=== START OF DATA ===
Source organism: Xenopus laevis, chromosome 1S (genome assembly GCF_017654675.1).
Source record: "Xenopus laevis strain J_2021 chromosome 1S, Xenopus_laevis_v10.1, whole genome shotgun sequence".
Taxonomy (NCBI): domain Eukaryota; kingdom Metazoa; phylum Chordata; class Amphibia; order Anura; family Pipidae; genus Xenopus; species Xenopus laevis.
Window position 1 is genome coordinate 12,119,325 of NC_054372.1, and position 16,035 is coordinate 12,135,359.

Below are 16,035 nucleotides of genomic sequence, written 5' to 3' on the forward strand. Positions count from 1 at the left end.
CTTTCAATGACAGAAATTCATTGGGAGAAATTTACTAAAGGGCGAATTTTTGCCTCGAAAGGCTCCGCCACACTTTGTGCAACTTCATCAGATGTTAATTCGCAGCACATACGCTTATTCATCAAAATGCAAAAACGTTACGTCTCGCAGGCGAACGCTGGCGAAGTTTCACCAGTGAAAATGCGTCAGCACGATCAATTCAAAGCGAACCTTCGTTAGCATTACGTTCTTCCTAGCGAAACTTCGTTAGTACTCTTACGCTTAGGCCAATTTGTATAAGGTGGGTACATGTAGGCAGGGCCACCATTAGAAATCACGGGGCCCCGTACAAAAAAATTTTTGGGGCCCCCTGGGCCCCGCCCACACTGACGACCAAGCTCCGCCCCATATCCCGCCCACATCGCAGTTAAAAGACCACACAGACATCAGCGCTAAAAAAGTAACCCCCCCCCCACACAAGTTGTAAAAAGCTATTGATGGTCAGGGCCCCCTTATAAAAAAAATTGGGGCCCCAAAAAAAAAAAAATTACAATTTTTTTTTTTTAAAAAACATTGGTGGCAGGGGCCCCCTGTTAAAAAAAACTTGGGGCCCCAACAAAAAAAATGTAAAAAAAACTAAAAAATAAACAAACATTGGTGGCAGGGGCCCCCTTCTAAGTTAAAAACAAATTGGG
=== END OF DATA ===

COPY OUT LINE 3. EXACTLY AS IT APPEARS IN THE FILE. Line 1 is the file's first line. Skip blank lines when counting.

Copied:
Taxonomy (NCBI): domain Eukaryota; kingdom Metazoa; phylum Chordata; class Amphibia; order Anura; family Pipidae; genus Xenopus; species Xenopus laevis.